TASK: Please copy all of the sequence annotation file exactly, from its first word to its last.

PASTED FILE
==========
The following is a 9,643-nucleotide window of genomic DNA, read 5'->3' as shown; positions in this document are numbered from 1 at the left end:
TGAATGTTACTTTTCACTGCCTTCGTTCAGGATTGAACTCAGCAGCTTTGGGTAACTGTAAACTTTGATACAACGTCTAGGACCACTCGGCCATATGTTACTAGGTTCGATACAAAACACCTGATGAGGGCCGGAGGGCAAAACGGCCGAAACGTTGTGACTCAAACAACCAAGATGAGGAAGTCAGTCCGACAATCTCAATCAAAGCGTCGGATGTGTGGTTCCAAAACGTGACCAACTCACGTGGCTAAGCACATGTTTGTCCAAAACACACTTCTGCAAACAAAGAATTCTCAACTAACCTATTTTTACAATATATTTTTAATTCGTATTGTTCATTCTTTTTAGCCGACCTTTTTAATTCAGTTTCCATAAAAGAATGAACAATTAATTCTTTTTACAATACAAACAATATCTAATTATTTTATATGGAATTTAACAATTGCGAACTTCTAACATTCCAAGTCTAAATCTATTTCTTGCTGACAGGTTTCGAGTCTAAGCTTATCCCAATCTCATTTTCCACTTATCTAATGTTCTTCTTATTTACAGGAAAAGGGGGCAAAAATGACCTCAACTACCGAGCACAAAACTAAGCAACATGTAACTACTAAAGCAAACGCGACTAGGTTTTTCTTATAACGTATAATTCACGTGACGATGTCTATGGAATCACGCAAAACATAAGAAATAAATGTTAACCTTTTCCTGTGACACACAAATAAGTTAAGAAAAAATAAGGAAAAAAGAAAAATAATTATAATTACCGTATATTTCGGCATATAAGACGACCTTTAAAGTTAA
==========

The following is a 9,643-nucleotide window of genomic DNA, read 5'->3' as shown; positions in this document are numbered from 1 at the left end:
TGAATGTTACTTTTCACTGCCTTCGTTCAGGATTGAACTCAGCAGCTTTGGGTAACTGTAAACTTTGATACAACGTCTAGGACCACTCGGCCATATGTTACTAGGTTCGATACAAAACACCTGATGAGGGCCGGAGGGCAAAACGGCCGAAACGTTGTGACTCAAACAACCAAGATGAGGAAGTCAGTCCGACAATCTCAATCAAAGCGTCGGATGTGTGGTTCCAAAACGTGACCAACTCACGTGGCTAAGCACATGTTTGTCCAAAACACACTTCTGCAAACAAAGAATTCTCAACTAACCTATTTTTACAATATATTTTTAATTCGTATTGTTCATTCTTTTTAGCCGACCTTTTTAATTCAGTTTCCATAAAAGAATGAACAATTAATTCTTTTTACAATACAAACAATATCTAATTATTTTATATGGAATTTAACAATTGCGAACTTCTAACATTCCAAGTCTAAATCTATTTCTTGCTGACAGGTTTCGAGTCTAAGCTTATCCCAATCTCATTTTCCACTTATCTAATGTTCTTCTTATTTACAGGAAAAGGGGGCAAAAATGACCTCAACTACCGAGCACAAAACTAAGCAACATGTAACTACTAAAGCAAACGCGACTAGGTTTTTCTTATAACGTATAATTCACGTGACGATGTCTATGGAATCACGCAAAACATAAGAAATAAATGTTAACCTTTTCCTGTGACACACAAATAAGTTAAGAAAAAATAAGGAAAAAAGAAAAATAATTATAATTACCGTATATTTCGGCATATAAGACGACCTTTAAAGTTAA